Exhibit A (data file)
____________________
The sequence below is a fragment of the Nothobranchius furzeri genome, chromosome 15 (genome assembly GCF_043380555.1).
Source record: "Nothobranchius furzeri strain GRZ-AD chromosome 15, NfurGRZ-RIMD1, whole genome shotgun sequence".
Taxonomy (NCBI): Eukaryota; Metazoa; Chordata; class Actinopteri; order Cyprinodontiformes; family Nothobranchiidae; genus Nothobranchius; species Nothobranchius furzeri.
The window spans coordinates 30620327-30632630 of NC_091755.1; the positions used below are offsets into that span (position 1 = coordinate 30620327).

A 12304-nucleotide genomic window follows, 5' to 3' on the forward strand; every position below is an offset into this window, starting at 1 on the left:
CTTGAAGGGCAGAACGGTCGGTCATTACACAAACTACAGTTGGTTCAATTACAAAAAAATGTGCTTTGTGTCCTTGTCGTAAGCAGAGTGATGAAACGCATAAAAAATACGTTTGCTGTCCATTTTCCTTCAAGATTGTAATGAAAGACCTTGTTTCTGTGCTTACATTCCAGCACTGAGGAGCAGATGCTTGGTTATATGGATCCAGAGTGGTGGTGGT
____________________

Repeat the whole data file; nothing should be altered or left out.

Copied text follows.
The sequence below is a fragment of the Nothobranchius furzeri genome, chromosome 15 (genome assembly GCF_043380555.1).
Source record: "Nothobranchius furzeri strain GRZ-AD chromosome 15, NfurGRZ-RIMD1, whole genome shotgun sequence".
Taxonomy (NCBI): Eukaryota; Metazoa; Chordata; class Actinopteri; order Cyprinodontiformes; family Nothobranchiidae; genus Nothobranchius; species Nothobranchius furzeri.
The window spans coordinates 30620327-30632630 of NC_091755.1; the positions used below are offsets into that span (position 1 = coordinate 30620327).

A 12304-nucleotide genomic window follows, 5' to 3' on the forward strand; every position below is an offset into this window, starting at 1 on the left:
CTTGAAGGGCAGAACGGTCGGTCATTACACAAACTACAGTTGGTTCAATTACAAAAAAATGTGCTTTGTGTCCTTGTCGTAAGCAGAGTGATGAAACGCATAAAAAATACGTTTGCTGTCCATTTTCCTTCAAGATTGTAATGAAAGACCTTGTTTCTGTGCTTACATTCCAGCACTGAGGAGCAGATGCTTGGTTATATGGATCCAGAGTGGTGGTGGT